If not, schools could help incubate outbreaks, given that they’re enclosed facilities where students, especially younger ones, are likely to have great difficulty social distancing, never mind wearing masks. Even if it turns out that children do not spread the virus efficiently, all it would take is one or two to seed new chains.

Returning students have their temperature checked on the first day back at Sawasdee Wittaya Primary School in Bangkok, July 1, 2020.
Returning students have their temperature checked on the first day back at Sawasdee Wittaya Primary School in Bangkok, July 1, 2020. (Adam Dean/The New York Times)

Evidence From Abroad

So far, countries that reopened schools after reducing infection levels — and imposed requirements like physical distancing and limits on class sizes — have not seen a surge in coronavirus cases.

Norway and Denmark are good examples. Both reopened their schools in April, a month or so after they were closed, but they initially opened them only for younger children, keeping high schools shut until later. They strengthened sanitizing procedures, and have kept class size limited, children in small groups at recess and space between desks. Neither country has seen a significant increase in cases.

There have not yet been rigorous scientific studies on the potential for school-based spread, but a smattering of case reports, most of them not yet peer-reviewed, bolster the notion that it is not inevitably a high risk.

One snapshot comes from a study in Ireland of six infected people (two high school students, an elementary student and three adults) who spent time in schools before they were closed in March. The researchers analyzed 1,155 contacts of the six patients to see if any had been found to have confirmed coronavirus infection. The contacts included participants in school activities that could be fertile ground for transmission, like music lessons on woodwind instruments, choir practice and sports. None of the students appeared to have infected any other people, the authors reported, adding that the only documented transmission of the virus was to two adults who were in contact with one of the infected adults outside of school.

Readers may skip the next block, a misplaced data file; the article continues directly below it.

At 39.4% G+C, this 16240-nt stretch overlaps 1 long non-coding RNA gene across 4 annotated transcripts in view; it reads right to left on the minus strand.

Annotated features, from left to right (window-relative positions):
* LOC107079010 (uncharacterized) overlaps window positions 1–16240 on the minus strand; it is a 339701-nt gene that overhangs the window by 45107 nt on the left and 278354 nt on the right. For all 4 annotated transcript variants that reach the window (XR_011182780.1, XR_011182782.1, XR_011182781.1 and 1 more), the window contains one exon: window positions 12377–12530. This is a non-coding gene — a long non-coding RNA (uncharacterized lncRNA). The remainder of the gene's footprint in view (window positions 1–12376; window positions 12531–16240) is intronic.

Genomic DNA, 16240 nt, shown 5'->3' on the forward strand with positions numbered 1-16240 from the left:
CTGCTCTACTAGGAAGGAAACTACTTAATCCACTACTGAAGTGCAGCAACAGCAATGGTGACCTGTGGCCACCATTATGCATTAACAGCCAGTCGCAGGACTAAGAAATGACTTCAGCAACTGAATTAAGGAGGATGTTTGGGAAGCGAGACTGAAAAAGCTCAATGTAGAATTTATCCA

But there have been school-based outbreaks in countries with higher community infection levels and countries that apparently eased safety guidelines too soon. In Israel, the virus infected more than 200 students and staff after schools reopened in early May and lifted limits on class size a few weeks later, according to a report by University of Washington researchers.

Case studies in some countries suggest differences in virus transmission in younger children compared with older children.

In one community in northern France, Crépy-en-Valois, two high school teachers became ill with COVID-19 in early February, before schools closed. Scientists from the Institut Pasteur later tested the school’s students and staff for coronavirus antibodies. They found antibodies in 38% of the students, 43% of the teachers, and 59% of other school staff, said Dr. Arnaud Fontanet, an epidemiologist at the institute who led the study and is a member of a committee advising the French government.

“Clearly you know that the virus circulated in the high school,” Fontanet said.

Later, the team tested students and staff from six elementary schools in the community. The closure of schools in mid-February provided an opportunity to see if younger children had become infected when schools were in session, the point when the virus struck high school students.

Researchers found antibodies in only 9% of elementary students, 7% of teachers and 4% of other staff. They identified three students in three different elementary schools who had attended classes with acute coronavirus symptoms before the schools closed. None appeared to have infected other children, teachers or staff, Fontanet said. Two of those symptomatic students had siblings in the high school and the third had a sister who worked in the high school, he said.

The research also indicated that when an elementary school student tested positive for coronavirus antibodies, there was a very high probability that the student’s parents had also been infected, Fontanet said. The probability was not nearly as high for parents of high school students. “When I look at the timing, we think it started in the high school, moved into the families and then to the young students,” he said.

Fontanet said that the findings suggest that older children may be able to transmit the virus more easily than younger children.

That pattern may also be reflected by the experience in Israel, where one of the largest school outbreaks, involving about 175 students and staff, occurred in Gymnasia Rehavia, a middle and high school in Jerusalem.